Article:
“We think too much and feel too little,” Charlie Chaplin observed in his prescient anti-fascist 1940 classic The Great Dictator. La La Land, writer-director Damien Chazelle’s luminous musical love story, thinks and feels. 

But as lovers of musicals know, thinking and feeling can only take you so far. When thought and emotion dead-end for La La Land’s pair of lovers, played by Emma Stone and Ryan Gosling, they can’t help but burst out in song, dance—hell, they even fly. Who knows what movie audiences—who don’t bat an eyelash when superheroes defy gravity, time, space and logic—are going to make of that, especially since La La Land is the first full-on movie musical in eons that isn’t based on a pre-sold Broadway hit? But the movie, Chazelle’s first since the terrific Whiplash, lays down the unapologetic “It’s a musical–take it or leave it!” gauntlet from the get-go in an astonishing sequence set during an L.A. traffic jam. Every character as far as the eye can see seems to be en route to an audition, a new gig, the chance to ride the Big Wave. Most are driving solo and no one’s getting anywhere fast. What else is there to do but shake off their foul moods, jump out of their cars and sing, somersault, do handsprings and dance in a joyous ode to dreamers and seekers?

If “Another Day of Sun” sends certain audience members racing to the exit, we get it, but that’s on them. For the rest of us, La La Land turns out to be the nerviest, most glorious and transporting movie experience of the year. 

The layup is deceptively simple. Talented pianist and jazz purist Sebastian, slyly played by Gosling, tickles the ivories at restaurant and bars, playing to diners who couldn’t care less. Now and then, he sneaks in jazz riffs that piss off a manager played by Whiplash scene-grabber J.K. Simmons. Stone, in her peak performance so far, plays Mia, a lover of old-school movies and a perpetually struggling actress “just waiting to be found.“ Between auditions, she works in a café at Warner Bros., a studio undoubtedly chosen by the Chazelle because that’s where they shot Casablanca and those mind-bending Busby Berkeley-directed musical numbers. (Incidentally, Gosling and Warner Bros. began developing a Berkeley biomovie two years ago; if the Movie Musical Gods are listening, Chazelle should direct.) Mia and Sebastian meet cute but, in the tradition of musicals dating back to the days of Fred Astaire and Ginger Rogers, their connection is prickly and antagonistic—mostly due to Sebastian. In fact, Gosling’s frustrated character moonlights in a terrible ‘80s cover band and when Mia discovers his shame at a pool party, he shows himself as rude, defensive and self-sabotaging.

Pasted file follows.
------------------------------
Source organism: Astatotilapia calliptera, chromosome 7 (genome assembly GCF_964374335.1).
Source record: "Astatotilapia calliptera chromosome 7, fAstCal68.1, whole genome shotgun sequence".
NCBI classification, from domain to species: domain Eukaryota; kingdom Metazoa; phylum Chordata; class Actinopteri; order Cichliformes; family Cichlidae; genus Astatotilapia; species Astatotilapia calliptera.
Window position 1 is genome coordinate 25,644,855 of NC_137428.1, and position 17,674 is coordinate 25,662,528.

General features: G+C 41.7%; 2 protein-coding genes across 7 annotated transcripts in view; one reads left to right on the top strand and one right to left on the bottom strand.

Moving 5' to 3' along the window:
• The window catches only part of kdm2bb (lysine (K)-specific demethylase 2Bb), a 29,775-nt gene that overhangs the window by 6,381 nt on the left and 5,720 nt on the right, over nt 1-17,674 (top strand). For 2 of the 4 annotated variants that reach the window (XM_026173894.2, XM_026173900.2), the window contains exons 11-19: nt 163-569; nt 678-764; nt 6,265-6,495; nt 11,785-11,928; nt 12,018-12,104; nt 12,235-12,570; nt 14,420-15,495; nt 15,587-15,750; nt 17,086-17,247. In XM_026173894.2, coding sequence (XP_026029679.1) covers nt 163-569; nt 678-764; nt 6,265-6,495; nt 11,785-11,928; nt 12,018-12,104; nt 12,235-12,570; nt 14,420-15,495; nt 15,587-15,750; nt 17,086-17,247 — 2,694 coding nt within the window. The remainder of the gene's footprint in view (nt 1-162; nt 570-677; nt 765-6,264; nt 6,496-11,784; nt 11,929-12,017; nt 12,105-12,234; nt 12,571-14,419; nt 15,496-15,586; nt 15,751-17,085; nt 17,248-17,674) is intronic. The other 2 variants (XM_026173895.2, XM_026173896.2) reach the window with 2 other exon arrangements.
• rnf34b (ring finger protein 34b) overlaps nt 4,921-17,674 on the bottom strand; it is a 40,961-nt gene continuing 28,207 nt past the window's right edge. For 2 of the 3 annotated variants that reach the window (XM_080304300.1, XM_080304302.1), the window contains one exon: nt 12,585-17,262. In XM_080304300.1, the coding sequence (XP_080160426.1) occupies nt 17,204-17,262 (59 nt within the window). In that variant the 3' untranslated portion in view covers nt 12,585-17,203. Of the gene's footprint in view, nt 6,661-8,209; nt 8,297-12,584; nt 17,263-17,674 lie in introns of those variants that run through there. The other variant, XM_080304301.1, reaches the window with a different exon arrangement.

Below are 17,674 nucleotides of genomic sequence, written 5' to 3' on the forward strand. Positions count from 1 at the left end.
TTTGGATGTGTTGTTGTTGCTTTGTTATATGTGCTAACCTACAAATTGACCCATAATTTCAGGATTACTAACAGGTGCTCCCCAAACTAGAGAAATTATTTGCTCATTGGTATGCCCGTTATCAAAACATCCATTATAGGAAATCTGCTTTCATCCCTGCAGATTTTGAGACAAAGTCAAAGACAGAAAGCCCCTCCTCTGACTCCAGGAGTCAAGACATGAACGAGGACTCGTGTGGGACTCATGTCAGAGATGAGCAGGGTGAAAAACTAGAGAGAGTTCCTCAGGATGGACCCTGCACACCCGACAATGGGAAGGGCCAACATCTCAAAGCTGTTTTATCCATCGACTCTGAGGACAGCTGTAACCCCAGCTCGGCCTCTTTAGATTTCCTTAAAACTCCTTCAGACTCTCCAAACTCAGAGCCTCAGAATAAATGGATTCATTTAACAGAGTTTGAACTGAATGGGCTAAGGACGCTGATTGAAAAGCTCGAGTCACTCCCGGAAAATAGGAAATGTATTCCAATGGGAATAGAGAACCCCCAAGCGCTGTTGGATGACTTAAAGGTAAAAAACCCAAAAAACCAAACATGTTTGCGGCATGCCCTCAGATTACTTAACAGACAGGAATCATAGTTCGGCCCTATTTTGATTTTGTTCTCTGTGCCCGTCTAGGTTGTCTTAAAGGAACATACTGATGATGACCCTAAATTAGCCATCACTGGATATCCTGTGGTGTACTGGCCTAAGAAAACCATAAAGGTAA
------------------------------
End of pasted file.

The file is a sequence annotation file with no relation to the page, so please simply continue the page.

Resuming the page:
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In a movie that deliberately dips into images, moods, lighting schemes and character arcs from It’s Always Fair Weather, Vertigo, West Side Story and The Young Girls of Rochefort, Gosling’s character is like a second cousin to Robert De Niro’s nearly insufferable sax player in the Scorsese-directed musical New York, New York. Luckily, Gosling is more roguish and likeable than De Niro. The complicated, sometimes painful multi-year love affair and the diverging career paths of his and Stone’s characters become the focus of the film—and often its song and dance sequences. One of them, in which wide-eyed Stone and sardonic Gosling dance between street lamps in the Hollywood Hills with a spectacular sunset-splashed skyline behind them–shades of Gene Kelly in Singin’ in the Rain and Fred Astaire and Cyd Charisse’s sublime "Dancing in the Dark” sequence from The Band Wagon—shows that while neither Stone nor Gosling are trained dancers, they move with a natural grace, cool and charm. 

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They’re so in tune with Chazelle, an instinctively musical director, and their chemistry is do damn palpable that they create a contact high. The blissed-out romantic mood is enhanced by cinematographer Linus Sandgren (American Hustle), who has shot much of La La Land on some of Southern California’s most photogenic old timey locations–Griffith Observatory, Angel’s Flight, the Rialto Theater–almost always with a magic-hour patina. The all-original songs by Justin Hurwitz and lyricists Benj Pasek and Justin Paul, are jazzy and instantly likable. One of them, Gosling’s bluesy Chet Baker-esque take on “City of Stars,” is a newly minted classic and a probable Oscar nominee. 

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The movie isn’t unalloyed joy. It runs too long, by maybe 10 minutes, and it gets repetitive as things move along. But so much of it is exhilarating, and its last 15 minutes are full of stunningly stylized, feet-off-the-ground stuff; criticizing it feels like banishing an adorable puppy in the rain. It isn’t merely that Chazelle has made a film with eye-popping color and bold lighting, fantastical sets and characters showing their souls in movement and rhyme. He’s made it feel revolutionary and brand new, even when it’s as old as the hills. Hollywood created some of its boldest, most enduring musicals during the bleakest hours of the Great Depression in the ‘30s and during World War II. As darkness, hate and political divisions cast ominous shadows over America, La La Land feels like the right movie at just the right time. 

La La Land